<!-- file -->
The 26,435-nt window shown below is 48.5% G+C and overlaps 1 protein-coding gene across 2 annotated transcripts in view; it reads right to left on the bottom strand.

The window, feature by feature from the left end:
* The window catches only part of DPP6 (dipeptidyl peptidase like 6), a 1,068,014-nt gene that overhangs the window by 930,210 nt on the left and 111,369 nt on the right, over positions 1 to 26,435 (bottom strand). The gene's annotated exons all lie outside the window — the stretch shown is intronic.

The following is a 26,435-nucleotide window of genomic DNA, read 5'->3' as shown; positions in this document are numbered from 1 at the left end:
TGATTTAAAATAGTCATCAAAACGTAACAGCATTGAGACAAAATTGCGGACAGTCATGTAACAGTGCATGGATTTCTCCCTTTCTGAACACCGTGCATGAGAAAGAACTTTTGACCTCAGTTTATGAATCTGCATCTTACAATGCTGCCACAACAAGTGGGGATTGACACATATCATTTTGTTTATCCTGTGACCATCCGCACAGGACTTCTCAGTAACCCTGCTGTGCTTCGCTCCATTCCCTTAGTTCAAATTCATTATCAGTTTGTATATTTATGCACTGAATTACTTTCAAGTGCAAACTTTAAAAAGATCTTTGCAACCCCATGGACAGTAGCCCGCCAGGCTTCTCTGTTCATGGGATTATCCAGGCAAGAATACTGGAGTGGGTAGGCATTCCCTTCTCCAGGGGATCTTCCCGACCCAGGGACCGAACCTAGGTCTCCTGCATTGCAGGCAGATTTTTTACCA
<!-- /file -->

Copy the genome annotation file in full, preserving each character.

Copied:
The 26,435-nt window shown below is 48.5% G+C and overlaps 1 protein-coding gene across 2 annotated transcripts in view; it reads right to left on the bottom strand.

The window, feature by feature from the left end:
* The window catches only part of DPP6 (dipeptidyl peptidase like 6), a 1,068,014-nt gene that overhangs the window by 930,210 nt on the left and 111,369 nt on the right, over positions 1 to 26,435 (bottom strand). The gene's annotated exons all lie outside the window — the stretch shown is intronic.

The following is a 26,435-nucleotide window of genomic DNA, read 5'->3' as shown; positions in this document are numbered from 1 at the left end:
TGATTTAAAATAGTCATCAAAACGTAACAGCATTGAGACAAAATTGCGGACAGTCATGTAACAGTGCATGGATTTCTCCCTTTCTGAACACCGTGCATGAGAAAGAACTTTTGACCTCAGTTTATGAATCTGCATCTTACAATGCTGCCACAACAAGTGGGGATTGACACATATCATTTTGTTTATCCTGTGACCATCCGCACAGGACTTCTCAGTAACCCTGCTGTGCTTCGCTCCATTCCCTTAGTTCAAATTCATTATCAGTTTGTATATTTATGCACTGAATTACTTTCAAGTGCAAACTTTAAAAAGATCTTTGCAACCCCATGGACAGTAGCCCGCCAGGCTTCTCTGTTCATGGGATTATCCAGGCAAGAATACTGGAGTGGGTAGGCATTCCCTTCTCCAGGGGATCTTCCCGACCCAGGGACCGAACCTAGGTCTCCTGCATTGCAGGCAGATTTTTTACCA